World Pancreatic Cancer Day

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To mark World Pancreatic Cancer Day, Dr Garry Savin, from Lumen, part of UME Health, shares all you need to know about pancreatic cancer – what typical symptoms you should look out for, risk factors and why early diagnosis is key and can save lives.

What is the Pancreas?

The pancreas is a large pointy organ which sits at the top of the abdomen behind the stomach. It is surrounded by other structures such as the liver, the gall bladder and the intestine.

What does the pancreas do?

The pancreas is a large gland and it has a number of functions:

  • It makes enzymes which help us to break down and digest food so that we can absorb it.
  • It also produces hormones and one of these, insulin, is produced to help remove glucose from our blood, and thus lower blood sugar.

What are the symptoms of pancreatic cancer?

Unfortunately, pancreatic cancer symptoms occur very late in the disease process and in the early stages, there are usually no symptoms.

Typical symptoms of pancreatic cancer are:

  • Unexplained weight loss
  • Jaundice (skin and whites of the eyes turn yellow)
  • Upper abdominal pain which can radiate through to the back
  • Loss of appetite
  • Indigestion
  • Change in bowel habit: diarrhoea, constipation or stools which can sometimes turn white.

(Remember that other things can cause these symptoms and not just cancers).

What are the risk factors for pancreatic cancer?

The things that are thought to increase risk are:

  • Age: It is uncommon below 40. Half of all cases are in people over 75.
  • Smoking Cigarettes, cigars, pipes and chewing tobacco all increase pancreatic cancer risk. 
  • A family history or genes can play a role but only 5-10% of people diagnosed have a family history. The BRCA 2 gene increases risk and the BRCA 1 gene may also.
  • Obesity or being overweight.
  • Diabetes: People with diabetes may have a higher risk of developing pancreatic cancer.
  • Pancreatitis which is a condition where the pancreas becomes inflamed. 
  • There may be other possible risk factors but research continues.

How common is it?

It is not uncommon. It is the 10th commonest cancer in the UK, with around 10,300 people being diagnosed with pancreatic cancer in the UK each year and most being diagnosed very late.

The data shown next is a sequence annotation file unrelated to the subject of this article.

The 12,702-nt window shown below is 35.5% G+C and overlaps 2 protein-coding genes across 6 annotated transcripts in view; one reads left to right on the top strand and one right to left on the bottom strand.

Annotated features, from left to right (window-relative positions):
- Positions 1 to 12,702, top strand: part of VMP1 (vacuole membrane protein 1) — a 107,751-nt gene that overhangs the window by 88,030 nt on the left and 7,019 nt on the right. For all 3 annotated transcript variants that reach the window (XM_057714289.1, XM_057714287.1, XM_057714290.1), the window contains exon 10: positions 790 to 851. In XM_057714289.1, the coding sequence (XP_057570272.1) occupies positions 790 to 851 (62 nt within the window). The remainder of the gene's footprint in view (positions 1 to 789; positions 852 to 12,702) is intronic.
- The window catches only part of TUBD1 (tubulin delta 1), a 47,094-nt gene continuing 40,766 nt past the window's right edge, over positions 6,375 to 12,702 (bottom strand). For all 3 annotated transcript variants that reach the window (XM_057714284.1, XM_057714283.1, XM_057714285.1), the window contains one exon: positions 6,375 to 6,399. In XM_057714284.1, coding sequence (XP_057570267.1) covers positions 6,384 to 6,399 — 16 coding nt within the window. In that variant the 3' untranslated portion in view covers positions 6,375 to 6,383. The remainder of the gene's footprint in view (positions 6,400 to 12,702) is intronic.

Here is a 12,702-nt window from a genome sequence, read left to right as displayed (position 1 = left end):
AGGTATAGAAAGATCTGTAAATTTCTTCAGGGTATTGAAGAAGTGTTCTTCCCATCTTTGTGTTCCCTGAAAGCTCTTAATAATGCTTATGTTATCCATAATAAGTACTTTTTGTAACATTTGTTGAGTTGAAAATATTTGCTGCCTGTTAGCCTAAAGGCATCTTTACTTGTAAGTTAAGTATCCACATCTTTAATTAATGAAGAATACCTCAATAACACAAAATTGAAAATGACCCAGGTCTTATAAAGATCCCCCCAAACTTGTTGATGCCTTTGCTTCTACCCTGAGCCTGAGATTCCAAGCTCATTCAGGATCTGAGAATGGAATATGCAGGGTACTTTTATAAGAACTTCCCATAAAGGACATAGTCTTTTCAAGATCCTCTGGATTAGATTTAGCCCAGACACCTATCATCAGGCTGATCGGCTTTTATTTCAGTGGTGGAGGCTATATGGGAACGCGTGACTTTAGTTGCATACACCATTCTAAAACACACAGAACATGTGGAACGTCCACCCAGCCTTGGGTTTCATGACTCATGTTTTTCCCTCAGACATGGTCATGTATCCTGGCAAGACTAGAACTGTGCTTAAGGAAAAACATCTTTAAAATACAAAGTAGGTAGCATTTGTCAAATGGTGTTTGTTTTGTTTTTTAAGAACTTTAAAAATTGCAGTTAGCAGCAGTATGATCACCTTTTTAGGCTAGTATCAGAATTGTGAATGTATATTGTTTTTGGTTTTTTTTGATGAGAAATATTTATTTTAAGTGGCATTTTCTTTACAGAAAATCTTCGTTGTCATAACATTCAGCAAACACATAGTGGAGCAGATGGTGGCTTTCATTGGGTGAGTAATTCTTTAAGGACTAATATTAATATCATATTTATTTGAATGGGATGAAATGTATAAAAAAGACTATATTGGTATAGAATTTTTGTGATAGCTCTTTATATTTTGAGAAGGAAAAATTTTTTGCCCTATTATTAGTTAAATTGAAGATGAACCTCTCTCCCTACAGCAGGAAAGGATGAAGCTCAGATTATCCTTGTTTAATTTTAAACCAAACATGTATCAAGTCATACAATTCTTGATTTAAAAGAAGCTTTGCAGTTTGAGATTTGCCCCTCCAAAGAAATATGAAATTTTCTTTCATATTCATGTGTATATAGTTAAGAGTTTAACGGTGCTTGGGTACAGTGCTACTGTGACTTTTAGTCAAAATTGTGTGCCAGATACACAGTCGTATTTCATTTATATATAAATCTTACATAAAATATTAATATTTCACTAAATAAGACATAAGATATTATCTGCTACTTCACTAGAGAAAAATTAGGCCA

What are the types of pancreatic cancer?

By far the commonest type is called ductal adenocarcinom which starts in the tubes of the gland.

Another type are neuroendocrine tumours which start in the hormonal cells of the gland and are much less common but tend to have a better prognosis.

Why does pancreatic cancer have a poor prognosis compared to other cancers?

Unfortunately, the average person typically only lives for about 3-4 months after diagnosis which makes it the worst, and the reason for this is because it doesn’t cause symptoms in the early stages and only causes symptoms very late on. Once it has spread to lymph nodes and to surrounding organs it is very hard to cure, therefore earlier diagnosis may save lives.

So how can it be diagnosed?

The best chance of detecting it early is with high resolution scanning. As you may have gathered, it is much better to detect it as early as possible which means picking it up well before any symptoms occur.

It can be detected with MRI, CT or ultrasound. The pancreas is not always well visualised with ultrasound due to overlying bowel gas and so MRI and CT give better imaging in general. There are other scans like PET- CT and MRCP in addition.

Blood tests for pancreatic cancer such as tumour markers like CA19-9 and CEA are not very accurate and cannot be relied upon as part of screening tests.

Is there a screening programme?

Currently there is no national screening programme in the UK but research continues.

We scan the pancreas as part of all of our Lumen health assessments and would suggest this for clients over the age of 35.

© Lumen | Harley Street | London 2024